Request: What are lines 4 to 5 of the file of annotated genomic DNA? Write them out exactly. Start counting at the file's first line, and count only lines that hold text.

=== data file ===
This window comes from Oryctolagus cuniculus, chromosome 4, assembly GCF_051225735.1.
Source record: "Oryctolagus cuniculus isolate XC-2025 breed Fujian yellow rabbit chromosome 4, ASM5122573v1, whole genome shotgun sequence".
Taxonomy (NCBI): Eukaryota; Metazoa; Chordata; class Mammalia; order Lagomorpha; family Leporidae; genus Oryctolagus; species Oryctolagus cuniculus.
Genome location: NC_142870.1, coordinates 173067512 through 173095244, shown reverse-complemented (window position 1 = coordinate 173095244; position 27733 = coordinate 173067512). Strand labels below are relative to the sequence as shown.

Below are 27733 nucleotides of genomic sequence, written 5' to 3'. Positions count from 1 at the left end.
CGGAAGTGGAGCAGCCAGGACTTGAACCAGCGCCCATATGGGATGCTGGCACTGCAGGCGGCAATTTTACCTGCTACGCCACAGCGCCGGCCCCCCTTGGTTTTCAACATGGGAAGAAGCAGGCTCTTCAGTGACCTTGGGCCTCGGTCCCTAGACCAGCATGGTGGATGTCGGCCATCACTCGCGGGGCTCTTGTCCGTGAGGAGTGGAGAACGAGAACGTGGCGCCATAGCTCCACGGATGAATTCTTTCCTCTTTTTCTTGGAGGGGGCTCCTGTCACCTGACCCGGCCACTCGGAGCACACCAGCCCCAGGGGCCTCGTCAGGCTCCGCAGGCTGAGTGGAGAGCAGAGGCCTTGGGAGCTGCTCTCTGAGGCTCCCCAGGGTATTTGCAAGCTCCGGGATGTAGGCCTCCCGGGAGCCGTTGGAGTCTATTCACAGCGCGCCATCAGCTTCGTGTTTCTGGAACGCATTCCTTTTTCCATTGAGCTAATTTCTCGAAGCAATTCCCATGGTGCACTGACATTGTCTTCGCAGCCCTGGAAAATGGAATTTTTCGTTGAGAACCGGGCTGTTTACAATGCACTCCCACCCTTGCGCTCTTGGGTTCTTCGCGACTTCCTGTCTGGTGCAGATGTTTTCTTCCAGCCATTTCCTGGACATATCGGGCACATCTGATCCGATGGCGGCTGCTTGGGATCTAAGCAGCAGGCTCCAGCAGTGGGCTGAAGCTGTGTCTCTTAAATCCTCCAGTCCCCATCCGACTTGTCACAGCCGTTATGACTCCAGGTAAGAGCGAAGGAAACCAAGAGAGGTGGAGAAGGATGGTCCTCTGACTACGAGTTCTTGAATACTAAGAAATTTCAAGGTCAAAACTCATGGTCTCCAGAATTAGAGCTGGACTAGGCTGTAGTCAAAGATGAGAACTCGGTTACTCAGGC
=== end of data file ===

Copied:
Genome location: NC_142870.1, coordinates 173067512 through 173095244, shown reverse-complemented (window position 1 = coordinate 173095244; position 27733 = coordinate 173067512). Strand labels below are relative to the sequence as shown.

Below are 27733 nucleotides of genomic sequence, written 5' to 3'. Positions count from 1 at the left end.